Aldington strengthened the chassis frame and fitted fabric coachwork in an attempt to improve the car's appearance after a few thousand miles' hard motoring, as the old aluminum bodies had been prone to split. Twelve basic models were listed for 1930; 13 cars were sold. In 1931, came a brief amalgamation with Aston Martin, which failed to turn out the profitable venture that Aldington had anticipated, and was terminated after seven months. Aldington believed firmly in competition as a way of promoting his products but, unlike Frazer-Nash, he also believed that works cars entered in races and rallies should be identical to those available to the customer. This policy resulted in one of the most important Frazer Nash models, which was based on the team cars built for the 1931 Tourist Trophy.

The Frazer Nash TT Replica

Originally known as the Boulogne II, the car soon became the TT Replica. The Motor published a road test of the prototype in June 1931, summing it up as 'a fast and easily handled sports car with many features of unusual interest'. They added what must be one of the most classic descriptions of the Frazer Nash: 'To say that the car handles delightfully is to give a poor idea of the sheer joy that one derives from driving it. Responsive to the slightest touch, always under complete control and possessed of an acceleration which is as thrilling as it is rapid, this car is such as will satisfy the most fastidious and experienced motorist'.

The TT Replica was the mainstay of production during the 1930s, although the fabric bodywork of the Boulogne II soon gave way to steel panelling, as it proved even less durable than aluminum. Altogether, around 90 TT Replicas (including the almost identical Byfleet model and the rare supercharged Shelsley variant) were built between 1932 and 1938. A new, smoother power unit, the six-cylinder Blackburne engine, appeared in 1933, followed a year later by the single-overhead-camshaft 1½-liter Frazer Nash engine assembled at the Isleworth factory to the design of Albert Gough from parts specially built by Beans Industries at Tipton.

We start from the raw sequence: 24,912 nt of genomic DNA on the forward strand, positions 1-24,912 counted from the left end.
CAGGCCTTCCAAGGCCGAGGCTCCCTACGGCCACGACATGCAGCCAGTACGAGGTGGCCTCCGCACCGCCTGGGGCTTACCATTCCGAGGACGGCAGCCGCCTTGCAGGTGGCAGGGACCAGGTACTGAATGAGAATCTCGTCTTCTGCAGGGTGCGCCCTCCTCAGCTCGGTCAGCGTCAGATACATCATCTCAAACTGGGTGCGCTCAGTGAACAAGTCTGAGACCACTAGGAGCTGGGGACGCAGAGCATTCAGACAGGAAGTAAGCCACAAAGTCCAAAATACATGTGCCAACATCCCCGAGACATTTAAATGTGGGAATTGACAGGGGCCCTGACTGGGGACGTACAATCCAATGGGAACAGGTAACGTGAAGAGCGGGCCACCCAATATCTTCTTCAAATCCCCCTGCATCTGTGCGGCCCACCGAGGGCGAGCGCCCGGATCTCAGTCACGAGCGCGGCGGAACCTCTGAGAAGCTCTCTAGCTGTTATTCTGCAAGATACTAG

At last, AFN were making money and, in June 1934, they acquired the moribund Anzani company to assemble the Gough engine (here, too, was built the twin-cam Anzani engine fitted to the Squire car). A boost to sales was the works team's performance in the Alpine Trials of 1932, 1933 and 1934, in which Frazer Nash cars won four Glacier Cups for completing the difficult course without loss of marks. At the other end of the scale in 1936, the company catalogued a single-seater racing car, with a 135 mph top speed, obviously inspired by the success of the ERA. Price was only UK£1050, but production did not go ahead. However, the car did take the 1500cc record for the Mountain circuit at Brooklands at an average speed of78.73 mph, and lapped Brooklands at 120 mph driven by Miss Margaret Allen.

The car's power unit was a modified Gough with a supercharger. The 1936 catalogue listed a wide range of cars - the Falcon, the Colmore, the TT Replica, the Ulster 100, the Supercharged Shelsley and the Single-seater. After World War 2, Aldington persuaded the Bristol Aviation Company to take over production of the BMW 328 engine, which formed the basis of a new Frazer Nash car, which had a tubular chassis, transverse-leaf independent front suspension and torsion-bar rear suspension, plus sliding gear transmission. A Frazer Nash High Speed model came third in the 1949 Le Mans 24 Hours, driven by Aldington and Normah Culpan, so this new Frazer Nash became known as the Le Mans Replica.

A similar car, driven by Franco Cortese, won the 1951 Targa Florio, the first ever British victory in this event; Stirling Moss took first place in the British Empire Trophy in the Isle of Man the same year, with another Frazer Nash second. A works racer, the lightweight Le Mans Mk II Replica, appeared in 1952, driven by Ken Wharton, but this glassfibre-bodied special was not a success. De Dion axles were available on some models from 1953_on, and a V8 BMW power unit subsequently became available in Competition and Continental Coupe models, only to be discontinued after 1957. It was the old BMW unit, uprated to 3.2 liters, which powered the last Frazer Nash cars; these faded from the scene in 1960. Thereafter, the company concentrated on their Porsche agency.

Also see: Lost Marques - Frazer Nash (AUS Edition)
1925 Frazer-Nash Standard Three Seater, powered by a 11.5hp 1500cc Anzani engine
1925 Frazer-Nash Standard Three Seater, powered by a 11.5hp 1500cc Anzani engine.